Landlords are profiting less, renters are paying more

The housing industry had a record-breaking 2020—unheard-of interest rates, nearly nonexistent inventory, crazy home value appreciation. But not all broken records signify a profitable market. In the midst of pandemic eviction moratoriums and foreclosure forbearances, in certain markets, landlords are profiting less, while renters are paying more—often more than they can afford. According to recently released data, neither landlords nor renters are finding the pandemic housing frenzy is working in their favor.

For example, a recent study found that the average annual gross rental yield (annualized gross rent income divided by median purchase price of single-family homes) among the counties surveyed is 7.7% for 2021, which is down from an average of 8.4% in 2020. Within that group of counties, the yield declined from 2020 to 2021 in 87% of counties.

What does this mean for the market?

What does landlords profiting less mean for the housing market? It’s difficult to tell while so much uncertainty remains, but in an already demanding industry where profit margins are often tight, it could inspire some landlords to cut their losses … which could eventually increase inventory. For example, if interest rates remain low, which the Federal Reserve has indicated will be the case for the foreseeable future, would-be renters are better able to buy, reducing demand, and sometimes rents—as metro areas like New York City have seen happen over the last year. Similarly, with lumber prices skyrocketing and shortages of appliances and other home renovation necessities a problem for contractors, rehabbing a tired rental to increase profits isn’t as easy as it was, say, a year ago.

Landlords profiting less in 2020 led analysts to predict more of the same in 2021. Here are some numbers explaining how landlords are profiting less: Potential annual gross rental yields for 2021 fell compared to 2020 in almost 87% of the counties that were analyzed—led by Baltimore City/County, Maryland (yield -43.9%); St. Louis City/County, Missouri (-35.5%); St. Louis County, Missouri (-29.3%); Bonneville County (Idaho Falls), Idaho (-26.7%) and Fairfield County (Stamford), Connecticut (-24%). Among counties with a population of at least one million, those with the greatest decreases in potential annual gross rental yields from 2020 to 2021 include Miami-Dade County, Florida (-19.9%); Oakland County (Detroit), Michigan (-18.6 percent); King County (Seattle), Washington (-17.4%); Palm Beach County, Florida (-14.2%) and Fulton County (Atlanta), Georgia (-13.3%).

The report wasn’t all bad news. For example, Wages are rising faster than rents in 76.6% of the counties that were analyzed, with the highest scorers in Southern California, Arizona, and the Chicago area. Rents rose faster than wages in just 23.4% of the counties that were analyzed, including Harris County (Houston) and Tarrant County (Fort Worth), Texas; Sacramento County, California; Bronx County, New York; and Mecklenburg County (Charlotte), North Carolina.

But many renters are unable to keep up with increasing rents, even those who earn working-class wages and have steady work, according to the Urban Land Institute’s 2021 Home Attainability Index.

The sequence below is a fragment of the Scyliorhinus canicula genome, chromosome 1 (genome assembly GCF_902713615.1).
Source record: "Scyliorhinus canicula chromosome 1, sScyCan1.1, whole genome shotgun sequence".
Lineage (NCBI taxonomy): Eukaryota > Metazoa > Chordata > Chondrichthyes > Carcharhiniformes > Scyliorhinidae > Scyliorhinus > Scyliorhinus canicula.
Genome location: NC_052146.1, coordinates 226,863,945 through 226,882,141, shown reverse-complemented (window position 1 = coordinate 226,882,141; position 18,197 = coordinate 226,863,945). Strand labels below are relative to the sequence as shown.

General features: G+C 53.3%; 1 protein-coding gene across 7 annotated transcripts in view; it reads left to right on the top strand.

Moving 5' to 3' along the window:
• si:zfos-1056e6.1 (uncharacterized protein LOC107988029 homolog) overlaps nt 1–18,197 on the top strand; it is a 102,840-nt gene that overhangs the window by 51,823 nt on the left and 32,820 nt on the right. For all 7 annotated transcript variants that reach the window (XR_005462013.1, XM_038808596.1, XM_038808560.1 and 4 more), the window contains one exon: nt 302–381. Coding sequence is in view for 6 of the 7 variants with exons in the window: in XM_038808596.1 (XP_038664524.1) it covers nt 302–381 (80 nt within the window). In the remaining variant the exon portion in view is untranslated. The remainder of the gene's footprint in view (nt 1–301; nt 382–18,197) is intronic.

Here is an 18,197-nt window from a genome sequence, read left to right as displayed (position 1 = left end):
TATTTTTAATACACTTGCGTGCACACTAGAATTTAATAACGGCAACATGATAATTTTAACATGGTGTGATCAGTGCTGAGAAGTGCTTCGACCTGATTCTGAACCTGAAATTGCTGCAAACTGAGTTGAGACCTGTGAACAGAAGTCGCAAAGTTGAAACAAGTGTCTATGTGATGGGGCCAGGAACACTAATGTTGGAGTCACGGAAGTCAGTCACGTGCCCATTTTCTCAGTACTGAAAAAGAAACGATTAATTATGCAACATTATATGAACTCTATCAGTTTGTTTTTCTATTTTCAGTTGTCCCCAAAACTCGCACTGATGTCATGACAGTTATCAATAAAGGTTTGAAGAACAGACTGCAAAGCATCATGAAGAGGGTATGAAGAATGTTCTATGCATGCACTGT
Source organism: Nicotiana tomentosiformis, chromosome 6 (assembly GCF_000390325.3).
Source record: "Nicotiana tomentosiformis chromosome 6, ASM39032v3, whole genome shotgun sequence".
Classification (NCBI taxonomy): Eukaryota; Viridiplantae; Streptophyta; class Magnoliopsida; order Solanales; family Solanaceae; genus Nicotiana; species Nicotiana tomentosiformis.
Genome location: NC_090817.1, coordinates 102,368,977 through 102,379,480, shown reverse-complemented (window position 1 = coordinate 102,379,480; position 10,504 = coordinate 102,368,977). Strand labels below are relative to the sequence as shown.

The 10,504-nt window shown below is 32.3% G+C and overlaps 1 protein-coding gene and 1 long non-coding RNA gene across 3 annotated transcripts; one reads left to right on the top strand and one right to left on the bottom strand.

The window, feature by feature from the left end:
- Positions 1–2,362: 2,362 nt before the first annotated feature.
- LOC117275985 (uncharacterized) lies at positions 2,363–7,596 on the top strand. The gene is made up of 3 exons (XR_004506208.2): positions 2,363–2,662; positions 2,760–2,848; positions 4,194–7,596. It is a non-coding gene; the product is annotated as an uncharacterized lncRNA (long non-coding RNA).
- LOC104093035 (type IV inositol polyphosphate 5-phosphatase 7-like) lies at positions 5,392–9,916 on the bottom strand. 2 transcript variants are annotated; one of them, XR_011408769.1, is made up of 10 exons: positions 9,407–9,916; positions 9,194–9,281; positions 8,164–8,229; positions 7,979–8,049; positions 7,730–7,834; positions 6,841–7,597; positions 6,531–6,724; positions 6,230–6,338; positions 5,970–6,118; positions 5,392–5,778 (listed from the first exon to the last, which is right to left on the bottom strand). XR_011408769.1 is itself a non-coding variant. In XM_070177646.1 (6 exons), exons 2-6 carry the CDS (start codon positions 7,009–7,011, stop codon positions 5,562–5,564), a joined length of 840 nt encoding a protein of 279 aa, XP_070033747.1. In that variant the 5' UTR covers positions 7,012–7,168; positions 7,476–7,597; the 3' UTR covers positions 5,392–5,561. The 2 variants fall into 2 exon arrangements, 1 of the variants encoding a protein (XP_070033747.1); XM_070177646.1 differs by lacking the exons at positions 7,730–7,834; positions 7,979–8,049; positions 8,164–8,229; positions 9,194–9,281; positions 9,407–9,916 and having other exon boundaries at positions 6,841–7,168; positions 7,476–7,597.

A ULI report based on the index numbers identified 12 occupations that had been affected by the pandemic, and looked at each occupation’s worker wages to demonstrate whether an income surplus (meaning that a household earns more than necessary to afford the given housing type without being cost burdened) or an income gap existed. The occupations comprised three broad categories that could face heightened risks: healthcare workers, frontline workers and workers with elevated risk of income disruption. The report found that a median-wage worker in only three occupations that were examined—geriatric nurse, cardiac technician and long-haul delivery truck driver—could afford to rent a modest two-bedroom apartment in more than half of the regions in the dataset.

Here are a few of the main points from the ULI report regarding affordability:

  • The most severely cost burdened middle-income households are located in cities.
  • The U.S. lacks attainable/affordable housing for critical members of the workforce in all areas and economies.
  • Lower-income households struggle to find attainable rentals in all areas of the country.
  • Segregation—both by income and race—cuts across market types and geographies, and high housing costs threaten to worsen racial and socioeconomic disparities.

The ongoing pandemic has exacerbated and highlighted existing housing disparities, shortages and vulnerabilities. For example, according to a recent analysis of the Census Bureau’s Household Pulse Survey conducted by Zillow economists, more than 3.4 million Americans considered themselves at risk of eviction had the moratorium expired at the end of March. With the moratorium extended by at least three more months, Zillow number-crunchers have determined that as few as 130,000 renter households ultimately could be evicted, depending on the economic recovery and individual landlord decision-making.

Even though more than 8.3 million renters reported being behind on rent payments as of March 15, a small fraction of those renters will actually lose their homes—not all landlords will choose to evict, and also, not all eviction filings result in actual eviction judgments in courts. With no historical precedent for this potential crisis, predicting how many evictions will actually go through once the moratorium expires is extremely difficult, especially with remaining uncertainty around federal policies and how landlords are able to respond.